- If private investors aren't doing their own diligence, they'll pay the price eventually.
- Entrepreneurs are always optimistic. That's why they're entrepreneurs. Of course they're going to paint a rosy picture ("Many tech-company executives say nontraditional numbers often are a better barometer of a firm’s progress at luring customers, outrunning competitors and pushing the company’s value higher.")
- Accountants don't want a barometer. They want the facts. (“Everyone loves [the non-traditional bookings metric] except the SEC,” [accounting consultant Barrett Daniels] says, adding that it is “easily inflated, and the auditors won’t review it.”)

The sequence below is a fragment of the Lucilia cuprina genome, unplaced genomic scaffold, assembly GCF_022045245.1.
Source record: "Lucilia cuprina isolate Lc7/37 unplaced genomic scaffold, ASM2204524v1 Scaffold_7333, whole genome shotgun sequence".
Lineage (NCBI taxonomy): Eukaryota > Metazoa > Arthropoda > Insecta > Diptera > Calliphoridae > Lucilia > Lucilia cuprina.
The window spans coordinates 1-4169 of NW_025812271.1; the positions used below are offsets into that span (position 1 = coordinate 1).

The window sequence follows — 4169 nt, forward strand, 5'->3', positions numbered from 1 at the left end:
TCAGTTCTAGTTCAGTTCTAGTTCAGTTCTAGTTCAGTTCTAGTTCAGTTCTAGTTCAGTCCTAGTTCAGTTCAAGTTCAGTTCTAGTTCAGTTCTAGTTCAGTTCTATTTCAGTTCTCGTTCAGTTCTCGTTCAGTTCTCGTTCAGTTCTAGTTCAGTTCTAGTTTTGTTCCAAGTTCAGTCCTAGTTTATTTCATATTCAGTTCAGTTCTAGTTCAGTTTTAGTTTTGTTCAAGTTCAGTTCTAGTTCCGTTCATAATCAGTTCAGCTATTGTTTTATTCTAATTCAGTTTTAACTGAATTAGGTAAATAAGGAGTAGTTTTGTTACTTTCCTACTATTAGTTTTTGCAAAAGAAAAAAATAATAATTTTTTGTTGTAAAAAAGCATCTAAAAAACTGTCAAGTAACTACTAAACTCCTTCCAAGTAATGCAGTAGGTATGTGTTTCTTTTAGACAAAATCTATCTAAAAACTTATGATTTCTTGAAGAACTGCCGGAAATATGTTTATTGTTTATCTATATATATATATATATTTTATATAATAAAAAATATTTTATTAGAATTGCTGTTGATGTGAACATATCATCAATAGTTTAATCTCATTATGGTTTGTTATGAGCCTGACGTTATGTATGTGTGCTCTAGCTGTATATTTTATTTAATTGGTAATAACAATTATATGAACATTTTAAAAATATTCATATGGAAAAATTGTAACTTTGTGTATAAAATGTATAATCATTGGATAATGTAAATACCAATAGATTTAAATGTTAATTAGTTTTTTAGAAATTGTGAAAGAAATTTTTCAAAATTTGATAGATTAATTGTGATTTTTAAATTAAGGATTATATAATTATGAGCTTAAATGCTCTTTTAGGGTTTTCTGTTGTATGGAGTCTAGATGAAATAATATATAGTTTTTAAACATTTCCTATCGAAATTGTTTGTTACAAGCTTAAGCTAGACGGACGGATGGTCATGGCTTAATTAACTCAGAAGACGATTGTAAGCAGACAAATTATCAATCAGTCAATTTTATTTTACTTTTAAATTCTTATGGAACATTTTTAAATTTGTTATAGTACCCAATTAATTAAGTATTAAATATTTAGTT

So will this "numbers game" be the scandal du jour? The SEC doesn't generally concern itself ex-ante with fraud in private firms, but is "increasing its scrutiny of non-GAAP terms at young companies."
I don't this the SEC should concern itself much with this. The private markets are private for a reason--supposedly these investors can fend for themselves. If ever the future crowdfunded companies, in which Joe Public can invest, start touting their "bookings,"then the SEC should act.
Still, private venture-backed companies would do well to remember that puffery may be ok, but Rule 10b-5 makes it a federal securities violation to lie when you sell securities-- even if you're private.